Another brand making waves in the social commerce space is Warby Parker.
With large followings across its social media platforms, the eyewear company leverages on a wide variety of social commerce content types to engage their audience and constantly keep their feed interesting. One of the main content types they heavily rely on is user-generated content or UGCs.
The role of UGCs in social commerce cannot be understated. With a growing distaste for ads and a cry for authenticity from audiences, content that does not beg audiences to buy is growing increasingly popular.
The inherent value of social commerce is the fact that e-commerce can happen on the same platform where consumers and brands are already having social interactions. One of these interactions is when consumers show their brand love by posting UGCs featuring the brand. While previously, brands have been able to interact with UGCs by liking, commenting and reposting, they can now leverage on these UGCs to market their offerings back to the same audience.
As reported by Impact, millennials spend 5.4 hours a day with content created by their peers. Not only do UGCs allow consumers to see how products look like in the real world, this content format also acts as a strong form of social proof.
From reposting UGCs from consumers, to using UGCs for their unboxing videos and product features, Warby Parker has created something of a partnership with its audience when putting out content.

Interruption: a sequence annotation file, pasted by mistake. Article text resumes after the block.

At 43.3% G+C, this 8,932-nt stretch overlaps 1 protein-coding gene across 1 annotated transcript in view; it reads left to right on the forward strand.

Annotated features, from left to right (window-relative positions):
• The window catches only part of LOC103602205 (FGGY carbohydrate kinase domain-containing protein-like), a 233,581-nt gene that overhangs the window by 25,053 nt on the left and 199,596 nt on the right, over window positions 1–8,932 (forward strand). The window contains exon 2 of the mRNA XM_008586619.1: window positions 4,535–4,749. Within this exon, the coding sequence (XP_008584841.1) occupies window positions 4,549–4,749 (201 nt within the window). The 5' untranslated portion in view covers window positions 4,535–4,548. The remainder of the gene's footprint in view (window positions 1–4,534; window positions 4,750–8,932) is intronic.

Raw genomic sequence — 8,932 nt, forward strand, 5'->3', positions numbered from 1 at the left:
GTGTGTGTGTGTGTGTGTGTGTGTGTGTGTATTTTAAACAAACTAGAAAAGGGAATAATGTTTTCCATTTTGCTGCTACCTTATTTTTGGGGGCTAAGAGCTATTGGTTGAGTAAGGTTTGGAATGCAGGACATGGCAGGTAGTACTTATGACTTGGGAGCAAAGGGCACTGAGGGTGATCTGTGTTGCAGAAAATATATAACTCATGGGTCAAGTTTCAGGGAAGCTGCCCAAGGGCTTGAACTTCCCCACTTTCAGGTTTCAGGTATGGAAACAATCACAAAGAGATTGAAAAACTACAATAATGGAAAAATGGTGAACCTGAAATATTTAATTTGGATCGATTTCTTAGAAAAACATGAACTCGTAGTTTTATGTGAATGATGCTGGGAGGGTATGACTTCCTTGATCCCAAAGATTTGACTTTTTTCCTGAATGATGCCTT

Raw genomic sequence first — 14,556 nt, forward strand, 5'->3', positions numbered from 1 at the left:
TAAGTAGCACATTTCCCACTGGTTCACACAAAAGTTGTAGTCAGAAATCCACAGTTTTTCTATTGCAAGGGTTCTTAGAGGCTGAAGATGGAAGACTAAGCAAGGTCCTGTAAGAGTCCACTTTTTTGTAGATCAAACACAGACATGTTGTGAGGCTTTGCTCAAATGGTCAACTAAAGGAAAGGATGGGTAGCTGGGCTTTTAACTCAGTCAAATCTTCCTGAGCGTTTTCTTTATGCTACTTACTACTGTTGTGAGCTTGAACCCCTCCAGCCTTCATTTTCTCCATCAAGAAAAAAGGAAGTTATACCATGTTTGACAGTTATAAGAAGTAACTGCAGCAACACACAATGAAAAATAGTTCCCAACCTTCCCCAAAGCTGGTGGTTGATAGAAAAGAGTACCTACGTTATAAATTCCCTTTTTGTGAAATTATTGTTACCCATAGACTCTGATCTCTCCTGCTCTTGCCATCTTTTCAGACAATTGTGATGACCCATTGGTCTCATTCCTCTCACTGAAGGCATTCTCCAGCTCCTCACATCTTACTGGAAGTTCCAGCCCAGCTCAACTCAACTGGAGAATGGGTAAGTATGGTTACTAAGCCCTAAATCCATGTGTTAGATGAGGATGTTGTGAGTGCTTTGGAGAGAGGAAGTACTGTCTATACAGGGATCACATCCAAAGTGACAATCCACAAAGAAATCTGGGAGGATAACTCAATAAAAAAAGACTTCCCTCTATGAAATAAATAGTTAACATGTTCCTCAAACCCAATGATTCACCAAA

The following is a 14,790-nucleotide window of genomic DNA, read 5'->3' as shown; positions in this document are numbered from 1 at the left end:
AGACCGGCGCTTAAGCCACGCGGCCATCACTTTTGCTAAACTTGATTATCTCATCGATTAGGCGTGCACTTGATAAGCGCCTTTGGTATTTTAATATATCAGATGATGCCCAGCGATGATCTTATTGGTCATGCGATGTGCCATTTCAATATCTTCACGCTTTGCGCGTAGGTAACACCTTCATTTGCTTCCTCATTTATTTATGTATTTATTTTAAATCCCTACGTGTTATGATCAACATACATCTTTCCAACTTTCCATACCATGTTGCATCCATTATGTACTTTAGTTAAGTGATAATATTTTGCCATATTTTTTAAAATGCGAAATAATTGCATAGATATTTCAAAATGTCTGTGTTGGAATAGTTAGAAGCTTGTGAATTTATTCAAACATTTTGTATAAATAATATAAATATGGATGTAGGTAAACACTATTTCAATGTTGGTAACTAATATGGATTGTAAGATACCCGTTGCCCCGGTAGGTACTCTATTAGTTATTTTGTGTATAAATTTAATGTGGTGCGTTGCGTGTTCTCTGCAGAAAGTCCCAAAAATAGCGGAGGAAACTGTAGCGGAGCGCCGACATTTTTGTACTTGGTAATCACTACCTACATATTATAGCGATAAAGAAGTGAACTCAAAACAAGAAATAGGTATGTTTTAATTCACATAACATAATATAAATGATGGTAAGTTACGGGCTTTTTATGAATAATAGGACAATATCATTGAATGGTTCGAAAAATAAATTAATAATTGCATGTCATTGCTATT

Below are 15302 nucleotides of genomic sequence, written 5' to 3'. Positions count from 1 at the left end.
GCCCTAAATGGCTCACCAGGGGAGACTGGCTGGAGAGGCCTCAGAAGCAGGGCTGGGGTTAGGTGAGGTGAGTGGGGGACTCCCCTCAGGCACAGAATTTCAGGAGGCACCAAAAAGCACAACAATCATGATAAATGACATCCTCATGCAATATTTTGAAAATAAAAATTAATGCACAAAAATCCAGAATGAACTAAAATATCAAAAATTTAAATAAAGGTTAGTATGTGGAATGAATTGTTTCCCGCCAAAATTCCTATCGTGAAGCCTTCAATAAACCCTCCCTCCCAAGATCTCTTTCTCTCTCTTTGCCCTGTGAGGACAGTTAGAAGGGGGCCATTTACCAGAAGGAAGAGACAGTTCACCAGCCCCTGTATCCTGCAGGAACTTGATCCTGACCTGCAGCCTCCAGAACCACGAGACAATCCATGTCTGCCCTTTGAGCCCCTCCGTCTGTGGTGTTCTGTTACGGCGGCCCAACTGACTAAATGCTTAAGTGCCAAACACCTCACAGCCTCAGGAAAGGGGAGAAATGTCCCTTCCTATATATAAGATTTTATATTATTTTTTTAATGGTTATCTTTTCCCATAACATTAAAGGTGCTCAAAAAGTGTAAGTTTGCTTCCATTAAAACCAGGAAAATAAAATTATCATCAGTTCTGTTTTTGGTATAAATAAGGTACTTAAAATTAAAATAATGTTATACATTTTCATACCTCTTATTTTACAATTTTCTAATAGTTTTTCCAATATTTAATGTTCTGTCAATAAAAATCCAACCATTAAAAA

Heading over to Warby Parker’s Instagram, you’ll not only find a mix of photos, videos, and drawings, but also content and Tweets screenshotted from when the brand is mentioned or tagged on Twitter as well as other social channels outside of Instagram.
Embracing Social’s New Normal
With the age of social commerce upon us, it’s important to consider an omnichannel approach to drive sales. While consumers may learn of a new product or service through social media, they may make their purchase elsewhere. As social media continues to evolve, so will the number and range of platforms in which people will be connected through.
It’s important to remember that the advent of social commerce doesn’t mean neglecting your other consumer touchpoints, such as your physical store or website. Instead, brands need to find innovative ways to integrate their owned media, physical and online stores with the reach, engagement and easy purchase process afforded by social media.